The readability and humanity of the book probably comes from Massie's own background. His interest in the Romanovs was triggered by a very personal event - Massie's son was born with Haemophilia. As a concerned father Massie did a lot of research into the illness, and became interested in historical incidences of Haemophilia - it was known for example in Ancient Egypt, and provision for it is even made in the Talmud. It was to have a devastating effect in the twentieth century, Queen Victoria had all unknowingly passed on the mutant gene to many of the royal families of Europe, although, ironically, the direct line of the British royal family were to stay clear of it. It has been suggested that Haemophilia may have led to the downfall of the Spanish royal family in the run-up to the Civil War, but where it was to have its most devastating effect was in Russia.
Ironically at one time the Tsarina Alexandra nearly married into the British royal family (she was Queen Victoria's favourite grand-daughter), if this had happened, who knows how history would have changed - would Russia still be governed by a Tsar? Would Britain have become a republic, and if it had followed the same course as Russia did, what would the end result of World War I have been? - perhaps most of Europe would still be royal, there would have been no Nazis, and perhaps a stalemate in the Spanish Civil War.
Nicholas and Alexandra were a nice couple. If you'd met them at a party you would have probably quite liked them, but their hopes for the future were blown apart when their only son began to suffer excruciatingly from Haemophilia. Alexandra turned in despair to anyone who could help, and this unfortunately turned out to be "the mad monk" Rasputin. The family might have survived that if it hadn't been for the First World War during which Russia suffered devastating losses, and while the Tsar stayed with his army Alexandra was left to run Russia guided by Rasputin. The end was calamity for the regime, and ultimately for the people of Russia too.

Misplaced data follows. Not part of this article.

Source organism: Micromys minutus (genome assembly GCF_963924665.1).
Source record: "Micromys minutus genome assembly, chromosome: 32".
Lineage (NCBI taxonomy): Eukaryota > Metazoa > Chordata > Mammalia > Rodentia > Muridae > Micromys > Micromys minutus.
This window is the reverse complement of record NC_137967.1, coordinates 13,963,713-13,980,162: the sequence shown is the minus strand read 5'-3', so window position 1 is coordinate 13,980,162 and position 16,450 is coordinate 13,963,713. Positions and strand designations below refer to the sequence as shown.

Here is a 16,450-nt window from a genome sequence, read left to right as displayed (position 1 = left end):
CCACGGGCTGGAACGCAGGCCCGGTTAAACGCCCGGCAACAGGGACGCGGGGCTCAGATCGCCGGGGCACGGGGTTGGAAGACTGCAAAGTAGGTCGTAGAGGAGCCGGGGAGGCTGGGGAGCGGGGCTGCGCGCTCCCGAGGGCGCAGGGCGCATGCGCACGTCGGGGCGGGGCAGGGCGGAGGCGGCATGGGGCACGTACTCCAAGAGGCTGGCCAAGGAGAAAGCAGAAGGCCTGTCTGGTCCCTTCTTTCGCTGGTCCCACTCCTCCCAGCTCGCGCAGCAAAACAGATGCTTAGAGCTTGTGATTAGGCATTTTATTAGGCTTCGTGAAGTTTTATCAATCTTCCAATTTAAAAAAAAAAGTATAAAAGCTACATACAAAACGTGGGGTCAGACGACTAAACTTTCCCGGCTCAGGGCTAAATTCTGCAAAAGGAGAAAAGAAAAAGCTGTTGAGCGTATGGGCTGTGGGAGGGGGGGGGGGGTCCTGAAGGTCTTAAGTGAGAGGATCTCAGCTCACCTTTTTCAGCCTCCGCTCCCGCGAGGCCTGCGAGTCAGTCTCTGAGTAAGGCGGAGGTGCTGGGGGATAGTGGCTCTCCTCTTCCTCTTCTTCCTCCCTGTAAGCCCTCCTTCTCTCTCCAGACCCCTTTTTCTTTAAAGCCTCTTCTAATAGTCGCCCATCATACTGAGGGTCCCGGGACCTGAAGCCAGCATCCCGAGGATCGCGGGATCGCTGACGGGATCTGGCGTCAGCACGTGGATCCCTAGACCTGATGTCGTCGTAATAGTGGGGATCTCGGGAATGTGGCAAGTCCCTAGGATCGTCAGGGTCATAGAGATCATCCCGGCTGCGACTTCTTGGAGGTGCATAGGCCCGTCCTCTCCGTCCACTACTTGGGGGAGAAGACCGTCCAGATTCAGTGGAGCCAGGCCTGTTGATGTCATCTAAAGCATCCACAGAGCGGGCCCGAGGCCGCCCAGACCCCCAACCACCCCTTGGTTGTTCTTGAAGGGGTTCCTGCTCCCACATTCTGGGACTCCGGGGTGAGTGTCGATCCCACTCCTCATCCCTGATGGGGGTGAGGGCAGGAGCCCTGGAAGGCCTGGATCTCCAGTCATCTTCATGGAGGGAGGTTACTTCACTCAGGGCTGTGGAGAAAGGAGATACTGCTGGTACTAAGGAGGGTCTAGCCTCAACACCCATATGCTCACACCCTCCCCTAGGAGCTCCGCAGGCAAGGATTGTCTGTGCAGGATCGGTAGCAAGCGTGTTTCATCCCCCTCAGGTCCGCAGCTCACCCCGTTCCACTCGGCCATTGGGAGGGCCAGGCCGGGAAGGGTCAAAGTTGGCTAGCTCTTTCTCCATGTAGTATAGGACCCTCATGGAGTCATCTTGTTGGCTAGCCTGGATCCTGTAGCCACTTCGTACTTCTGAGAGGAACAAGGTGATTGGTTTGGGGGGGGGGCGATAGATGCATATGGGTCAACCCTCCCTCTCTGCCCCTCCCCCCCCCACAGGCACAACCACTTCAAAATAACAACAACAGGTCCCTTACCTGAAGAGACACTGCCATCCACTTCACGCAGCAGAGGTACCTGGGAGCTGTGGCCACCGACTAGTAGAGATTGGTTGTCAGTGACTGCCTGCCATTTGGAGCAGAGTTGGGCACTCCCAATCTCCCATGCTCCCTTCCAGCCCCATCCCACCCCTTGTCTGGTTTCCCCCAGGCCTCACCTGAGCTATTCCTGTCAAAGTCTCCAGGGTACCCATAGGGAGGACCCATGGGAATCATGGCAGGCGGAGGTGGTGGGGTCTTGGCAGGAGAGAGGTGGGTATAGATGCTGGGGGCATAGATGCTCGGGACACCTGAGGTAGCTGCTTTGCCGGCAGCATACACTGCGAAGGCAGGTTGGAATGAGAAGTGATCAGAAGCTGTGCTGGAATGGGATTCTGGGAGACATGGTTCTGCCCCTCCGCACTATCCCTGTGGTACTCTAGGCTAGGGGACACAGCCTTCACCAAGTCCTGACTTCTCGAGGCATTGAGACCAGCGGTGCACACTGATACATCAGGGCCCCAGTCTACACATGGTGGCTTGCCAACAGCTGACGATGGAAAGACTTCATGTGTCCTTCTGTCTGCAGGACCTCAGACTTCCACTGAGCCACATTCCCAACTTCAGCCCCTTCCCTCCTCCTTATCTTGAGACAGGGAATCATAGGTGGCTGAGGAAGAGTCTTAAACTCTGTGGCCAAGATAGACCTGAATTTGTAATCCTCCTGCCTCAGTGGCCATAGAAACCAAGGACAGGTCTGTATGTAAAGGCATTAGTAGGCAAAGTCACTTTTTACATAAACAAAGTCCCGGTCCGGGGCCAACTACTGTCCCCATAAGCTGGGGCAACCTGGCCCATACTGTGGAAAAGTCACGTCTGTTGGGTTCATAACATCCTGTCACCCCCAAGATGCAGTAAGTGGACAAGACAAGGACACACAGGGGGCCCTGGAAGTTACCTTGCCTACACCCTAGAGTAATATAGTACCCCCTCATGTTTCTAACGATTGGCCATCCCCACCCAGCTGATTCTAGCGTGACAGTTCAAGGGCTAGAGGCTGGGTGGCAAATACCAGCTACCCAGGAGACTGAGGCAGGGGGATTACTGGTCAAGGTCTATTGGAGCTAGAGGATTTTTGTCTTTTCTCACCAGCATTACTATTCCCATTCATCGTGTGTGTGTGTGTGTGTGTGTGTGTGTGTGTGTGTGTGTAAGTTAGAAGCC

What I really got from this book was a much wider knowledge of the First World War and the politics behind it than I'd ever got before; and a better knowledge of the state of Russia before the war. As much of the story tends to be told from the Royalist point of view, it's not altogether unbiased, and certainly the change from a pro-Tsar Russia to the Russia that would kill its Tsar does come as a bit of a shock. You are told of the individual events that combine to lead up to the fall, but there's no real sense of the general feeling of the population up to the time of the Provisional Government.
This I think is partly because Massie, in common with many biographers, has fallen, at least a little, in love with his subjects. However this is not altogether a bad thing. I had never felt that I was particularly pro-Tsar, but I did have a much greater sympathy and understanding at the end of the volume. Nicholas and Alexandra were those oddest of people who seemed to inspire both great devotion and revulsion. The deaths of the children I did find especially poignant - they were completely pointless deaths, none of the girls would ever have become rulers of Russia. It was purely in Trotsky's words (repeated by Robert Bolt in the film of Doctor Zhivago) so that there would be no retreat from the path that the Bolsheviks had set Russia to follow.
A moving, generally accurate (in spite of being written over 40 years ago) and eminently readable account, I'd recommend it to anyone wanting to know more about the events leading to the Russian Revolution, but try and read something from the non-royalist side too.